Earlier this month, the Singaporean Malay language newspaper Berita Harian published an article by Rosebi Mohd Sah regarding an MEI lecture on Islamic finance. The lecture, given by Dr. Cedomir Nestorovic, a professor of international marketing and geopolitics at the ESSEC Business School of Paris and Singapore, provided the audience with the fundamentals of Islamic finance and also analyzed the driving forces behind it and its success. Rosebi Mohd Sah’s article looked particularly at the part of Dr. Nestorovic’s lecture on the role Islamic finance can play in Singapore.
Ms. Nurhidayahti Mohammad Miharja, an MEI research assistant, translated the Berita Harian article into English:
More Room for Singapore’s Involvement
By Rosebi Mohd Sah
There is still more room for Singapore’s involvement in the Islamic financial system, says Dr. Cedomir Nestorovic, a professor at the ESSEC Business School, Singapore.
He added that Singapore, however, would not hesitate to promote it, should the system prove profitable.
Sharing his personal views in a forum yesterday entitled “Driving Forces for the Development of Islamic Finance: Special Focus on the Middle East” at the Bukit Timah Campus, National University of Singapore (NUS), Professor Cedomir said:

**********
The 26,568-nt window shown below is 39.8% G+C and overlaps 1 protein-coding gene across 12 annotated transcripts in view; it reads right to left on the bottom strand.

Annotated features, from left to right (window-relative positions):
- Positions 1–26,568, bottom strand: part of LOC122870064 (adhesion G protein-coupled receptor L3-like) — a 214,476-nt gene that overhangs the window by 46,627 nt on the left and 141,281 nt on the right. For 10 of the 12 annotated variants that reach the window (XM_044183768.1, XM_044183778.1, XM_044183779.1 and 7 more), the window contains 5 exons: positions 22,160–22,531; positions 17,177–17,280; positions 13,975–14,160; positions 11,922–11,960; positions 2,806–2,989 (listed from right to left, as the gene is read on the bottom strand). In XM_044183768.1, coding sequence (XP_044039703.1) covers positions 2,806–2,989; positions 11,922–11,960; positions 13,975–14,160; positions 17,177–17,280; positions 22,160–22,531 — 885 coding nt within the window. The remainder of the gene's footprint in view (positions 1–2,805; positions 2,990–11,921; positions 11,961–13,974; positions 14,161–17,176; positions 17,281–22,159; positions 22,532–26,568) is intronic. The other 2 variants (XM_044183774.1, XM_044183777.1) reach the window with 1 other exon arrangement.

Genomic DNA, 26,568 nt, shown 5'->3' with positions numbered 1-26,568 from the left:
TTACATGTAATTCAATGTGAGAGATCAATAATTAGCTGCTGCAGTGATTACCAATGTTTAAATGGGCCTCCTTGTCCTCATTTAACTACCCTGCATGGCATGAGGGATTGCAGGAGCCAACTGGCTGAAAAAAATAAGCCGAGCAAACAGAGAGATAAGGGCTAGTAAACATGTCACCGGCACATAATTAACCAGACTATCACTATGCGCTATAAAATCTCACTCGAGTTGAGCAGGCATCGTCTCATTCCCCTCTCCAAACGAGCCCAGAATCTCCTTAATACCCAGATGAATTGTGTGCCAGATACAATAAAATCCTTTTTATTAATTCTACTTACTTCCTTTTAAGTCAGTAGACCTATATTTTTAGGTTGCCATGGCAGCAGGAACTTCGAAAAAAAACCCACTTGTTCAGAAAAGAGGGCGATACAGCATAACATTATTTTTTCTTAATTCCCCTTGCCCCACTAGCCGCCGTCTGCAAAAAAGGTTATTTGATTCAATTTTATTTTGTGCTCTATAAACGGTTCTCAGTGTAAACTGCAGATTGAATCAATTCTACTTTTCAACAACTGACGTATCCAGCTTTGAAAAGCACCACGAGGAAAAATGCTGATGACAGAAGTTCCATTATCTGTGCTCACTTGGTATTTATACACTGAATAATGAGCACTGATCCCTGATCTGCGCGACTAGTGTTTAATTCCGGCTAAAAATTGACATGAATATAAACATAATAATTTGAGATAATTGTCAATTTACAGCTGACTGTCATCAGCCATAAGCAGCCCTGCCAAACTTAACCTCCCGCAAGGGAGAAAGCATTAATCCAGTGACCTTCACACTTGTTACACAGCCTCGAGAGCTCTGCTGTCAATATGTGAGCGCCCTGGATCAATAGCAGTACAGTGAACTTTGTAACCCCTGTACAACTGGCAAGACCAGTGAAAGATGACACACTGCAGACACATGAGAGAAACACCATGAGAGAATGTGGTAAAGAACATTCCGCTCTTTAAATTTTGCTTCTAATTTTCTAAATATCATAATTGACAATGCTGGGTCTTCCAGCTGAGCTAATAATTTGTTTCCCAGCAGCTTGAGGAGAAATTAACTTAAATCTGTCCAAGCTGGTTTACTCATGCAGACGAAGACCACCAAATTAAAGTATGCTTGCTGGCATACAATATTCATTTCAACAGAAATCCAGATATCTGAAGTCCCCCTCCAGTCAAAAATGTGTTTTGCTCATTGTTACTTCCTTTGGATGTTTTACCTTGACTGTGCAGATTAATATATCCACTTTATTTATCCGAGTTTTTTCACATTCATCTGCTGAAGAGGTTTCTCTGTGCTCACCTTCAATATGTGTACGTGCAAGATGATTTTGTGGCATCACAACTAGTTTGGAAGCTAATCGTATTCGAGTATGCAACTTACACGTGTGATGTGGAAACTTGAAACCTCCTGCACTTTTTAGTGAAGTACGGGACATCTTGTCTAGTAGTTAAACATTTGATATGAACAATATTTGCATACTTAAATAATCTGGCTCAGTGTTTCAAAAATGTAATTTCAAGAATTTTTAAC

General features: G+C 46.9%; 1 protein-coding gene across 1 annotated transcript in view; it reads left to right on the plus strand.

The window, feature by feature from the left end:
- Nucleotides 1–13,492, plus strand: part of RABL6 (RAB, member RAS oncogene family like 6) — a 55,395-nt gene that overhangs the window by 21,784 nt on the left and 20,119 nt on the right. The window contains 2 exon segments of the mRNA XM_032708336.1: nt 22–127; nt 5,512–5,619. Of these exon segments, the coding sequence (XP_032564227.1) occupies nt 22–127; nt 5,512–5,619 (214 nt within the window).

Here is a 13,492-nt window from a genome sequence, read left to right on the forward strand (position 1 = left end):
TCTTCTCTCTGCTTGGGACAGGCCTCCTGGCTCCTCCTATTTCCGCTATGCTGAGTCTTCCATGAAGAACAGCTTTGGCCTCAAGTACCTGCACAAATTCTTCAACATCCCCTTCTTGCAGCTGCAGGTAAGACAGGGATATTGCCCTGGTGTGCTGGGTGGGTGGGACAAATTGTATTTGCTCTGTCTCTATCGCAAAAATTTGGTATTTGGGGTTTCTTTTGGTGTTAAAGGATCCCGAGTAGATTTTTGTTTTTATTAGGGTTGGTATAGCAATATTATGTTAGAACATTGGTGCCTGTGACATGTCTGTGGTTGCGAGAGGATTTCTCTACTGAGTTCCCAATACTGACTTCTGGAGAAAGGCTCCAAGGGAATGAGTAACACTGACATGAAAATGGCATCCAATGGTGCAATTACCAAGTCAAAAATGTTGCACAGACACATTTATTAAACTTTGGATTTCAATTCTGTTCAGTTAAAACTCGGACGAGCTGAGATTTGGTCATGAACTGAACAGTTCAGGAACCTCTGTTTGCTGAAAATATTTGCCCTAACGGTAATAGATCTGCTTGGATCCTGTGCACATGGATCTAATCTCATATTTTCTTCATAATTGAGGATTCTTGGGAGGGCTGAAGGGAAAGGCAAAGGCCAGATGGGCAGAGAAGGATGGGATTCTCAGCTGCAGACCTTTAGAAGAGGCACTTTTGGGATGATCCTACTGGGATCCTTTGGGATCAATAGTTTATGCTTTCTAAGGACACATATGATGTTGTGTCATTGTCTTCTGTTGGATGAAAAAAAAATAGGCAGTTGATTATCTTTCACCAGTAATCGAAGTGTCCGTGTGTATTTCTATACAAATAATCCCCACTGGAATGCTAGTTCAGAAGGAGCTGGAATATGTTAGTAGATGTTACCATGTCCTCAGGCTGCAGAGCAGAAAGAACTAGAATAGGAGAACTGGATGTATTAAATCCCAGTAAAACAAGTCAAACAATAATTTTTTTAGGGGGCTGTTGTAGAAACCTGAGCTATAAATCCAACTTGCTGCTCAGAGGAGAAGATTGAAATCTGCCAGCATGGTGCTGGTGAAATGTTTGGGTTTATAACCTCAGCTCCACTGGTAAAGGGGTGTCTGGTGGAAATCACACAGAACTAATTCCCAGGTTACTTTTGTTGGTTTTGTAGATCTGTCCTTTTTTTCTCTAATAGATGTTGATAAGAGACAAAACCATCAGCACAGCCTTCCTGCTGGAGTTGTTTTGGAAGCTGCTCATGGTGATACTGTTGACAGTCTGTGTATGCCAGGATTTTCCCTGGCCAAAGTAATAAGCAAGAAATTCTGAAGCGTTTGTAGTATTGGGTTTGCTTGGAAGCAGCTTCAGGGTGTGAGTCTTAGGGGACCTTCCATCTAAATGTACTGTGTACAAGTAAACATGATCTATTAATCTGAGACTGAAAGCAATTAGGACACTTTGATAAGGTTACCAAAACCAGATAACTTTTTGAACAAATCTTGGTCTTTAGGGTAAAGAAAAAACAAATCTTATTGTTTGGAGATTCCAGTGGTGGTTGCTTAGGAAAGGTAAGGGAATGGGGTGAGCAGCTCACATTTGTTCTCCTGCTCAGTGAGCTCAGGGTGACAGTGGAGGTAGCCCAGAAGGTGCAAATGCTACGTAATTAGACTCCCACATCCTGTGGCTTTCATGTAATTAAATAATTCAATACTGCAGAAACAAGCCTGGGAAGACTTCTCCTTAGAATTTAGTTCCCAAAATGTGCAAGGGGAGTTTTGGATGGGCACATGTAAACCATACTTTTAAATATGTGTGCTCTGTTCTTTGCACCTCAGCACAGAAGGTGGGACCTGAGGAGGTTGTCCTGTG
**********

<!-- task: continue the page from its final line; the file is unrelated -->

“Singapore is very near to Malaysia, which is active in promoting Islamic finance. Despite the lack of emphasis on the system, the pragmatic government still provides the infrastructure for companies engaged in Islamic banking. However, I believe there is a lot more room for Singapore’s involvement in Islamic finance if it proves to be profitable,” he said.
Professor Cedomir revealed statistics by Ernst & Young on total Islamic assets this year, which are expected to reach US$1.13 trillion ($1.42 trillion). Statistics in 2009 showed that nearly 90% of market share in the global Islamic banking market was dominated by six leading countries in the Islamic finance market, namely Iran (36 %), Saudi Arabia (16%), Malaysia (10%), the United Arab Emirates – UAE (10%), Kuwait (8 percent), and Bahrain (6%).
At the same time, according to Professor Cedomir, transactions in Islamic finance were also dependent on the countries’ political stability. “For example, in terms of Islamic finance market share, although Malaysia is smaller than Iran, it is easier to conduct Islamic financial business in Malaysia due to political reasons.”
He also said that most of the Islamic financial systems were formed with governmental support and initiatives, and were not based on demand from customers or society.
Islamic banking, according to him, has not developed as expected. He gave the example of Britain, which has three Islamic retails banks in which none has yet to show good progress.
“Maybe the banks still need time,” he added.
However, according to him, sukuk and takaful have continued to show growth. In the first three months of this year, US$6 billion in sukuk was sold in six Gulf Cooperation Council (GCC) countries—close to reaching the total sukuk production for the previous year, which amounted to US$7.3 billion.